A Brief Response to Moore's Paradox

It is contradictory to simultaneously say “P and not-P”, but could someone coherently say “It is raining, but I don’t believe it is raining”? This odd little sentence is the heart of Moore’s paradox, what Wittgenstein thought was the most significant discovery G.E. Moore ever made as a philosopher. Moore’s sentence doesn’t strike me as obviously contradictory in the same way as “P and not-P”, but it is strange nonetheless. Presumably you would say “it is raining” when you can clearly see it is raining, so how could you not believe it? If you know it is raining such that you say it is raining, the rules of mental logic seem to suggest you should also believe it is raining, otherwise why say “it is raining”?. My solution to the riddle is that the claim about whether it’s raining is ambiguous between different criteria for satisfying the condition “it’s raining”. “It is raining” could mean that water is falling from the sky in a way that looks natural, or it could mean that natural precipitation is actually falling from the clouds. Why would you need the former locution? Suppose you work on a Hollywood set and you know that the artificial rain machines sometimes come on. All of a sudden it starts raining in the sense that water is falling from the sky in a way that looks natural (until you glance up at the giant machines). Now it becomes perfectly sensible to say “It is raining, but I don’t believe it is raining”. This in essence says “Water is falling from the sky but I don’t believe it is natural precipitation”. This is clearly a sensible thing to say in the circumstances.



Filed under Philosophy, Uncategorized

2 responses to “A Brief Response to Moore's Paradox

  1. Dictionaries, with their enumerated definitions, lull us into thinking
    that word meanings are discreet things. In fact, however, people use the same words for different things, in different senses along a continuum all the time.
    Generating and interpreting natural language is less like symbol
    evaluation in a mathematical sense than it is like tuning
    a complicated musical instrument. Your use of “raining” is like this;
    its exact sense changes from use to use even within the same sentence.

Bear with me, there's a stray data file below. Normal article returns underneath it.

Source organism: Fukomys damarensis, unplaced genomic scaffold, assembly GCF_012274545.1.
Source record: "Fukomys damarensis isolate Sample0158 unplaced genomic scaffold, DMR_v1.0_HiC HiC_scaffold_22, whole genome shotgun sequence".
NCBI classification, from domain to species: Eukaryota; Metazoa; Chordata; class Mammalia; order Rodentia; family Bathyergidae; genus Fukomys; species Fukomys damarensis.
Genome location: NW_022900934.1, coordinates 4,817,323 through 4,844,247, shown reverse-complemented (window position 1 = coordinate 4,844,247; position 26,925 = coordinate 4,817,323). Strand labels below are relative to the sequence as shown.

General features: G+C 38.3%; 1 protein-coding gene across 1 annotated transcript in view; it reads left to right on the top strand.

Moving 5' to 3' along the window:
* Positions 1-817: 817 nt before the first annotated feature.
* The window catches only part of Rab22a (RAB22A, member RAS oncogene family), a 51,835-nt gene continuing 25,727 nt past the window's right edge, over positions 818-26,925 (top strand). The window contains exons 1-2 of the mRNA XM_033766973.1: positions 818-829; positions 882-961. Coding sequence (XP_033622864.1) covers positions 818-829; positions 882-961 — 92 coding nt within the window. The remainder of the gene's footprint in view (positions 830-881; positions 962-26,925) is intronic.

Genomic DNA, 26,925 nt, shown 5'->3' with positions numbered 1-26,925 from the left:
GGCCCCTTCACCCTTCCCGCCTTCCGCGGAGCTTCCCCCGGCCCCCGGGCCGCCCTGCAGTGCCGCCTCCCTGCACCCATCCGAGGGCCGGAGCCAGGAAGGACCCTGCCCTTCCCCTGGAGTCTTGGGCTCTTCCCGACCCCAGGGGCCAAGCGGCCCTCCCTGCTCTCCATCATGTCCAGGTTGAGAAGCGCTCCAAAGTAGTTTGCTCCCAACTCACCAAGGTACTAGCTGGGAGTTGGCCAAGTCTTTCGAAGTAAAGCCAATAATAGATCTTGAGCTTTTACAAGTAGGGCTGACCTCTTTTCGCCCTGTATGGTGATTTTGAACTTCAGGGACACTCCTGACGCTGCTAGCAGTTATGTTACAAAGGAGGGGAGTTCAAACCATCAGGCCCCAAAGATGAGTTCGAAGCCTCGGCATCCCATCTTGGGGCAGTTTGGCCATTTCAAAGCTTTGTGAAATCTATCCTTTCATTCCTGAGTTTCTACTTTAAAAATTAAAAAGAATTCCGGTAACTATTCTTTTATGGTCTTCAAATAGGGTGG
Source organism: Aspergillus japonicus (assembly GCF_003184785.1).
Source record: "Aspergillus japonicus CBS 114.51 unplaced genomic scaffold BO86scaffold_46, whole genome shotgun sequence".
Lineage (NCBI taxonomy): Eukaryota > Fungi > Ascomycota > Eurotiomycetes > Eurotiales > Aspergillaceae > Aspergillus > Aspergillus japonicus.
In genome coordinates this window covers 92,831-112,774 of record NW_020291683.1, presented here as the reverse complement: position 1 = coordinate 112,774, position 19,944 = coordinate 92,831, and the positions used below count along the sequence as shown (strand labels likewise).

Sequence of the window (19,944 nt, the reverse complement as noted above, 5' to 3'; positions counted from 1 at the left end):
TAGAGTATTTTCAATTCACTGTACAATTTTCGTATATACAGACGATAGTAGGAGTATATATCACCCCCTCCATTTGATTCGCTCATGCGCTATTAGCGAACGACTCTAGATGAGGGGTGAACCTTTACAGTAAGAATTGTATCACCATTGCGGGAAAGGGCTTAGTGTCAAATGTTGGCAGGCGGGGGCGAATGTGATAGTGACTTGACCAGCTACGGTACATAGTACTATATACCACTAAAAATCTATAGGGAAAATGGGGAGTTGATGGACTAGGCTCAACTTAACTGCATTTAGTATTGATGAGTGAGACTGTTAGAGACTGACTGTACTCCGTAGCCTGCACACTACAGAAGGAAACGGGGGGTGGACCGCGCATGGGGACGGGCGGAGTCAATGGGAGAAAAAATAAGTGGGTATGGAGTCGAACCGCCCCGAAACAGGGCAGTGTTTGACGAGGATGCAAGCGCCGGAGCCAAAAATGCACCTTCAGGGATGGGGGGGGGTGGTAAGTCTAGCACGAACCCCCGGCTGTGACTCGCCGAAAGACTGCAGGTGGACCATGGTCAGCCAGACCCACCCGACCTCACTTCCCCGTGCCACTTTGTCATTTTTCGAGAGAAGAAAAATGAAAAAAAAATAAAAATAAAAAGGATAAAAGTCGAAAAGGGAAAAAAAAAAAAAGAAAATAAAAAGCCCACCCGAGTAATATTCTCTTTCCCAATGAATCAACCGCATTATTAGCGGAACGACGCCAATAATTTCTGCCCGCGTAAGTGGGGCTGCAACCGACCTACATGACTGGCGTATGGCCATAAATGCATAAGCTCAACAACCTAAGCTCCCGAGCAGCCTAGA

I talk about this in an essay about language and meaning:

    In it, I discuss tautologies, sentences of the form “x = x”, which
    logically should not convey any meaning at all, but in actual human
    conversation can be loaded with meaning because of the way one sense of
    a word can slide into another sense:

    “Every time I think about the holocaust, it shocks me all over again. You’d think that
    after hearing and reading about it all these years, I’d be jaded, or numbed,
    but no. I still can’t get my head around the enormity of it, the reality of it.”
    “Hey, what happened, happened.”
    “What do you mean? It wasn’t just something that happened. Real people did it!
    A government staffed by human beings coolly presided over the deaths of millions!”
    “People are people.”
    “How can you say that? Killing six million Jews is not normal human behavior!”
    “Well, you know, Jews are Jews after all.”
    “You jerk! What kind of a Nazi are you, anyway?!”

  2. Interesting little puzzle. It strikes me that adding almost any additional words to the sentence (that are sensible) makes the sentence instantly non-paradoxical. I wonder if the problem isn’t one of insufficient specification, as your not suggests. Note the sensibleness of the following sentences:

    “I experience it as raining, but I do not believe it is raining.”
    “I see the raining, but i do not believe it is raining.”
    “Let us pretend that though it is raining, but I do not believe it is raining.”
    “He said ‘it is raining’, but I do not believe it is raining.”
    “I said ‘it is raining’, but I do not believe it is raining.”

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